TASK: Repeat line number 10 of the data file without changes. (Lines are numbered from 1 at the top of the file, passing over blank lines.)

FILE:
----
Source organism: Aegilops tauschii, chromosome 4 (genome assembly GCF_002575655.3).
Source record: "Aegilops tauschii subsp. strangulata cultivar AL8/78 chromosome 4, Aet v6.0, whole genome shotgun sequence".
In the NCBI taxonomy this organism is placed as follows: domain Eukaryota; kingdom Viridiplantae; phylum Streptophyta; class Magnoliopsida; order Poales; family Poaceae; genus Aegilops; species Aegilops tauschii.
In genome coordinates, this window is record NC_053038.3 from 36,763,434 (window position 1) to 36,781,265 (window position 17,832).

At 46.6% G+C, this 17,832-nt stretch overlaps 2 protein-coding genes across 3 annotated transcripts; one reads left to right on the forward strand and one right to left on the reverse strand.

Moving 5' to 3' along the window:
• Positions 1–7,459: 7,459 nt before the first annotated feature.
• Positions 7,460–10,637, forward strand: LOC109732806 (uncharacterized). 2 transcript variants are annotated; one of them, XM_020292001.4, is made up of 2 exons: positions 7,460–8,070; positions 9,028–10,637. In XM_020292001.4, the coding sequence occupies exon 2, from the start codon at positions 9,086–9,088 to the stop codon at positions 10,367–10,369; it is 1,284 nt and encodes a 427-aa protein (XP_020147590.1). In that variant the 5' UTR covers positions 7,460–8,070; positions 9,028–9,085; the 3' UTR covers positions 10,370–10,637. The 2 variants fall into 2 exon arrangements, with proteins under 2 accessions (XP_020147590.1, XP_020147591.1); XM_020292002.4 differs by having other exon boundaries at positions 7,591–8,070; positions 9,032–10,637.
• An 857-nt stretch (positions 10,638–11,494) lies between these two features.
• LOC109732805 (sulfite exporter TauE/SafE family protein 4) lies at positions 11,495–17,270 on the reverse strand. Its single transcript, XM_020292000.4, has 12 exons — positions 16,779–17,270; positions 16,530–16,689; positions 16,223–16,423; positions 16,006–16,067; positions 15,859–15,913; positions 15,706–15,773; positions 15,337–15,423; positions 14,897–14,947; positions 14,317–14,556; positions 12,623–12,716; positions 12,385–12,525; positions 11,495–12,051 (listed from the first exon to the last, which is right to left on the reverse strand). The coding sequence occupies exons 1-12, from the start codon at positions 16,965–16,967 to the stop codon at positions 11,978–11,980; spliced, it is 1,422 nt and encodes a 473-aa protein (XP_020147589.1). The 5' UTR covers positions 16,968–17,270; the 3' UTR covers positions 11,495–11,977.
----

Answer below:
• LOC109732805 (sulfite exporter TauE/SafE family protein 4) lies at positions 11,495–17,270 on the reverse strand. Its single transcript, XM_020292000.4, has 12 exons — positions 16,779–17,270; positions 16,530–16,689; positions 16,223–16,423; positions 16,006–16,067; positions 15,859–15,913; positions 15,706–15,773; positions 15,337–15,423; positions 14,897–14,947; positions 14,317–14,556; positions 12,623–12,716; positions 12,385–12,525; positions 11,495–12,051 (listed from the first exon to the last, which is right to left on the reverse strand). The coding sequence occupies exons 1-12, from the start codon at positions 16,965–16,967 to the stop codon at positions 11,978–11,980; spliced, it is 1,422 nt and encodes a 473-aa protein (XP_020147589.1). The 5' UTR covers positions 16,968–17,270; the 3' UTR covers positions 11,495–11,977.